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Muslim cleric, assistant shot dead in New York; community points to growing Islamophobia

New York: A New York neighborhood teetered on edge on Sunday as it struggled to pinpoint the motives behind a gunman's fatal daytime attack on an imam and his assistant near their mosque.

Imam Maulama Akonjee, 55, and his assistant, 64-year-old Thara Uddin, were shot at point-blank range just before 2 pm on Saturday in the Ozone Park neighborhood in the borough of Queens, police said.

The motive is unknown and no arrests have been made, the authorities said.

"There is nothing in the preliminary investigation to indicate that they were targeted because of their faith," police told journalists.

However, Muslim community representatives pointed to growing Islamophobia and anti-Muslim sentiment fuelled by a series of deadly attacks in the United States and abroad as well as hostile statements by Republican presidential candidate Donald Trump, including his proposal for a temporary ban on Muslims entering the country.

Security video footage of the brazen attack shows the gunman approach the two men from behind at the corner of Liberty Avenue and 79th Street, a few blocks from the Al-Furqan Jame Masjid mosque.

People gather for a demonstration Saturday, Aug. 13, 2016, in the Queens borough of New York, near a crime scene after the leader of a New York City mosque and an associate were fatally shot as they left afternoon prayers. Police said 55-year-old Imam Maulama Akonjee and his 64-year-old associate, Tharam Uddin, were shot as they left the Al-Furqan Jame Masjid mosque. (AP Photo/Craig Ruttle)

People gather for a demonstration in Queens after the leader of a New York City mosque and an associate were fatally shot as they left afternoon prayers. AP.

The victims, dressed in traditional Muslim garb, reportedly left the mosque following Saturday afternoon prayers.

After the attack witnesses saw the gunman flee the scene with a gun, police said, adding that the surveillance video appeared to show a man wearing shorts and a dark polo shirt.

A sketch of the suspect released early on Sunday showed a dark-haired, bearded man wearing glasses. Police said witnesses described him as having a medium complexion.

Akonjee was carrying more than $1,000, police said, but noted that the attacker did not take the money.

Both victims were taken to nearby Jamaica Hospital with gunshot wounds and were pronounced dead there.

The suspect was still at large Sunday and the investigation is ongoing, police said.

Hate crime?

The culturally diverse, working-class area where the victims were killed, on the border between Queens and Brooklyn, is home to many Muslim families from Bangladesh.

The mayor's office said the New York Police Department was exploring all potential motives, including the possibility of a hate crime.

"While we do not yet know the motivation for the murders, we do know that our Muslim communities are in the perpetual crosshairs of bigotry," Mayor Bill de Blasio said in a statement.

"Our city was stung by violence that devastated a congregation and unsettled a community. When religious leaders are targeted, we all bear the pain those in Ozone Park feel most personally today."

Muslim community representatives condemned what they described as a toxic climate of hatred.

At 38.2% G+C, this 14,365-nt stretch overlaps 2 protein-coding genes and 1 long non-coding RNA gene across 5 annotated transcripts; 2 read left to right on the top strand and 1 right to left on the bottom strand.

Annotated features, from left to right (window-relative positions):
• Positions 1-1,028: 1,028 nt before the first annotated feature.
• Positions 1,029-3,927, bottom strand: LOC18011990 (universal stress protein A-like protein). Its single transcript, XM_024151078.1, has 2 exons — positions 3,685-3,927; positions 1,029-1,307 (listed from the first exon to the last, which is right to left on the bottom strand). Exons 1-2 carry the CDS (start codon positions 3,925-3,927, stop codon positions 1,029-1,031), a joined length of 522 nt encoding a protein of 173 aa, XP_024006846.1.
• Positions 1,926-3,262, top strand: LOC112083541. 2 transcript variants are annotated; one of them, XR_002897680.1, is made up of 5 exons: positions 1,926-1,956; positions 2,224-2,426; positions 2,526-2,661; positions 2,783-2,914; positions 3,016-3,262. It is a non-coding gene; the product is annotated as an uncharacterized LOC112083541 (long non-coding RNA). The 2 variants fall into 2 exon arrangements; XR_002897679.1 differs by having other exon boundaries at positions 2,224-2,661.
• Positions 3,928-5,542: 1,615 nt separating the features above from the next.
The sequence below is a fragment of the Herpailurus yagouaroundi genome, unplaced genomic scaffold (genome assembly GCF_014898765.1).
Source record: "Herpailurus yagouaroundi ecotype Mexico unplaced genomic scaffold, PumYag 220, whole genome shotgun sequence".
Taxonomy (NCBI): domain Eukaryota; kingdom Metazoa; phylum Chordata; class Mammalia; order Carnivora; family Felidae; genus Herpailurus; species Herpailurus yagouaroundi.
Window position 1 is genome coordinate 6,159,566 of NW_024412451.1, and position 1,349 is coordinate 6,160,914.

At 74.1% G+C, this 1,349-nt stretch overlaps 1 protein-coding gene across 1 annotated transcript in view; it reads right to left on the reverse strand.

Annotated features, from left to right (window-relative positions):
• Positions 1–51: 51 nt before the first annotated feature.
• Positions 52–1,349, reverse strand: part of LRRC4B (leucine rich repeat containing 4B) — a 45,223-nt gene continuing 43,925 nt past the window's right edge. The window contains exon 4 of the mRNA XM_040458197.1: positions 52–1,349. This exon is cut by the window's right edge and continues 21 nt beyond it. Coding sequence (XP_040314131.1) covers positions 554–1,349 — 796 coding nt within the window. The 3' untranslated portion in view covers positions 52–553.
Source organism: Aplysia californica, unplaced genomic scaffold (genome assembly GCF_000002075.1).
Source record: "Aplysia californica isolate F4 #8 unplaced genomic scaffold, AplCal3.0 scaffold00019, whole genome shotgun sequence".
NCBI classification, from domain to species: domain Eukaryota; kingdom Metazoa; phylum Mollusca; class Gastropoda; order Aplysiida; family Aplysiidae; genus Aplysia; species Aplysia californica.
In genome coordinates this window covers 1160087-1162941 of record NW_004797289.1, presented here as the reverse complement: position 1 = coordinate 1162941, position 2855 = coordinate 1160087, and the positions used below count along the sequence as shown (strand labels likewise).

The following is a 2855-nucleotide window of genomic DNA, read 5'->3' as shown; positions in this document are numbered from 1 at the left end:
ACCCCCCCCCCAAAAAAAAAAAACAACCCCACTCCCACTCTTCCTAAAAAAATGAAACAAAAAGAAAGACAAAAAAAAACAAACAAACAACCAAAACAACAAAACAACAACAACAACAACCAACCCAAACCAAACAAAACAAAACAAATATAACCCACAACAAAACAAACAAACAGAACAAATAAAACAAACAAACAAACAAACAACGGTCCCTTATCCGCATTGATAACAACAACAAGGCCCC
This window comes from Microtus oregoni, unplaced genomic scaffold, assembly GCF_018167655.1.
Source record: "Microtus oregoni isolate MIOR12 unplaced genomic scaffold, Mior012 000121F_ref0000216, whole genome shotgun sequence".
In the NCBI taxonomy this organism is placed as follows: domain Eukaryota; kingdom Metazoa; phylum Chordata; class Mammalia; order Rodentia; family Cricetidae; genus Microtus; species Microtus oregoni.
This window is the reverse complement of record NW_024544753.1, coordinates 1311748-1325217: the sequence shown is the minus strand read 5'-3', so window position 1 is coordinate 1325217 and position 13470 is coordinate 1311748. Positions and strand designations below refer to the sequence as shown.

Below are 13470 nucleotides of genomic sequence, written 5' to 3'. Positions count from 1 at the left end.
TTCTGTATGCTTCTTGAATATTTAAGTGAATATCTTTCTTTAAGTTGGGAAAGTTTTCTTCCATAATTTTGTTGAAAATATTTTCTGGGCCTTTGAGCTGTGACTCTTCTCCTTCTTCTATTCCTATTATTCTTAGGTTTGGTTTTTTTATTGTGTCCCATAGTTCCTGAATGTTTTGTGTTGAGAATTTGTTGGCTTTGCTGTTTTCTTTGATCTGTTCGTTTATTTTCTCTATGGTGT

"Please, read my lips. This is a hate crime, no matter which way you look at it," said Kobir Chowdhury, who heads the nearby Masjid Al-Aman mosque in Brooklyn.

"It's hate against humanity, it's hate against Muslims, these are Islamophobes who are causing these kind of troubles."

Hundreds of local residents rallied near the crime scene under the tracks of an elevated metro line late Saturday, chanting, "We want justice!"

During a vigil outside the Al-Furqan Jame Masjid mosque, the faithful prayed, heads bent and palms facing the sky.

"Imagine your father gunned down for no reason, and then let that feeling, let that motivate you to come out of your silence," Afaf Nasher, director of the New York chapter of the Council on American-Islamic Relations (CAIR), said at a tense news conference in front of the mosque.

"When we stay silent we allow crimes to continue to occur," she said.

"So every single one of us shares in this responsibility. And let's not forget the victims who are essential to all of this."

Strong solidarity

Imam Akonjee had moved to the United States from Bangladesh two years ago, US media reported.

"He would not hurt a fly," his nephew Rahi Majid, told the New York Daily News. "You would watch him come down the street and watch the peace he brings."

US Representative Nydia Velazquez tweeted that she was "horrified" by the shooting.

"All NYers must stand united in condemning acts like these," she said.

The neighborhood's city council representative Eric Ulrich added: "When a religious leader is killed in broad daylight on the streets of Queens, we must come together as a community and demand justice!"

CAIR announced plans to give a $10,000 reward to anyone with information on the attacker that could lead to his arrest and help determine a motive.

"We hope the offer of a reward will lead to the arrest and conviction of the individual who perpetrated this heinous crime," said the group's executive director Nihad Awad.

CAIR plans to hold a funeral prayer service for the slain men on Monday.

Last year, hate crimes against Muslims and mosques tripled across the country following extremist attacks in Paris and San Bernardino, California, according to The New York Times.

Updated Date: Aug 15, 2016 10:59 AM

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